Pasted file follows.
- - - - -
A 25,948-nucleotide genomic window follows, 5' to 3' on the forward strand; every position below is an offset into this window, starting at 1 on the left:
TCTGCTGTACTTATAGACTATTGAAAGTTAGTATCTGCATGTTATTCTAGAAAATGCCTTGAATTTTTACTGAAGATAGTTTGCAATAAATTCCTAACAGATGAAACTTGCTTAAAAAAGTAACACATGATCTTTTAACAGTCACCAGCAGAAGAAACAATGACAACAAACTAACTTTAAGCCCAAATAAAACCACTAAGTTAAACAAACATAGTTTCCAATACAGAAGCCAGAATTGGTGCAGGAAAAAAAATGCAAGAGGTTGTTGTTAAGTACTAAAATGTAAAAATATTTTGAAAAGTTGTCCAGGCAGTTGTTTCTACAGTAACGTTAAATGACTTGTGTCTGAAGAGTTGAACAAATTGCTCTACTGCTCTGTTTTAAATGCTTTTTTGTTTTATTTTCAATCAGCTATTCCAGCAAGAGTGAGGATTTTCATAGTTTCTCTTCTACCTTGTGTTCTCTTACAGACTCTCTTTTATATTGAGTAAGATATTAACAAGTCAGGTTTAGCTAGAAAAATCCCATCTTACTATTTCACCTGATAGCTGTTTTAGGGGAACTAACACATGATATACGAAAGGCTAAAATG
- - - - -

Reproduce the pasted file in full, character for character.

A 25,948-nucleotide genomic window follows, 5' to 3' on the forward strand; every position below is an offset into this window, starting at 1 on the left:
TCTGCTGTACTTATAGACTATTGAAAGTTAGTATCTGCATGTTATTCTAGAAAATGCCTTGAATTTTTACTGAAGATAGTTTGCAATAAATTCCTAACAGATGAAACTTGCTTAAAAAAGTAACACATGATCTTTTAACAGTCACCAGCAGAAGAAACAATGACAACAAACTAACTTTAAGCCCAAATAAAACCACTAAGTTAAACAAACATAGTTTCCAATACAGAAGCCAGAATTGGTGCAGGAAAAAAAATGCAAGAGGTTGTTGTTAAGTACTAAAATGTAAAAATATTTTGAAAAGTTGTCCAGGCAGTTGTTTCTACAGTAACGTTAAATGACTTGTGTCTGAAGAGTTGAACAAATTGCTCTACTGCTCTGTTTTAAATGCTTTTTTGTTTTATTTTCAATCAGCTATTCCAGCAAGAGTGAGGATTTTCATAGTTTCTCTTCTACCTTGTGTTCTCTTACAGACTCTCTTTTATATTGAGTAAGATATTAACAAGTCAGGTTTAGCTAGAAAAATCCCATCTTACTATTTCACCTGATAGCTGTTTTAGGGGAACTAACACATGATATACGAAAGGCTAAAATG